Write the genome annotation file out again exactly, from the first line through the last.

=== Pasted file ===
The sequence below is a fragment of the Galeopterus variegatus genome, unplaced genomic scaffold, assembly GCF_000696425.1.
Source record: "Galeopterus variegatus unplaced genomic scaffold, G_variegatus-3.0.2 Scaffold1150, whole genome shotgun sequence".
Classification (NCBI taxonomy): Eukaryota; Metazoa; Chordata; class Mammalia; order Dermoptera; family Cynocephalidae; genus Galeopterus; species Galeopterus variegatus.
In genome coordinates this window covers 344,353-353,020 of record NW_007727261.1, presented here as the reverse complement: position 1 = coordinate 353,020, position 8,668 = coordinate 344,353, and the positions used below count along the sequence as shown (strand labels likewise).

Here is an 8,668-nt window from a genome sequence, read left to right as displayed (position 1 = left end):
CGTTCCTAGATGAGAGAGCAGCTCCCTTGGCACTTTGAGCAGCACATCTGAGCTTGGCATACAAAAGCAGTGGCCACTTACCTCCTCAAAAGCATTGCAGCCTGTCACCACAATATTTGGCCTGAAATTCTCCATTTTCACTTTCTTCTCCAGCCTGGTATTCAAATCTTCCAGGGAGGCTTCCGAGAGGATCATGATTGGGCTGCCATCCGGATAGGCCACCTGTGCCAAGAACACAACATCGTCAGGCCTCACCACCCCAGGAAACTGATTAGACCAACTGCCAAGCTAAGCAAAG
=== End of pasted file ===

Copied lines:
The sequence below is a fragment of the Galeopterus variegatus genome, unplaced genomic scaffold, assembly GCF_000696425.1.
Source record: "Galeopterus variegatus unplaced genomic scaffold, G_variegatus-3.0.2 Scaffold1150, whole genome shotgun sequence".
Classification (NCBI taxonomy): Eukaryota; Metazoa; Chordata; class Mammalia; order Dermoptera; family Cynocephalidae; genus Galeopterus; species Galeopterus variegatus.
In genome coordinates this window covers 344,353-353,020 of record NW_007727261.1, presented here as the reverse complement: position 1 = coordinate 353,020, position 8,668 = coordinate 344,353, and the positions used below count along the sequence as shown (strand labels likewise).

Here is an 8,668-nt window from a genome sequence, read left to right as displayed (position 1 = left end):
CGTTCCTAGATGAGAGAGCAGCTCCCTTGGCACTTTGAGCAGCACATCTGAGCTTGGCATACAAAAGCAGTGGCCACTTACCTCCTCAAAAGCATTGCAGCCTGTCACCACAATATTTGGCCTGAAATTCTCCATTTTCACTTTCTTCTCCAGCCTGGTATTCAAATCTTCCAGGGAGGCTTCCGAGAGGATCATGATTGGGCTGCCATCCGGATAGGCCACCTGTGCCAAGAACACAACATCGTCAGGCCTCACCACCCCAGGAAACTGATTAGACCAACTGCCAAGCTAAGCAAAG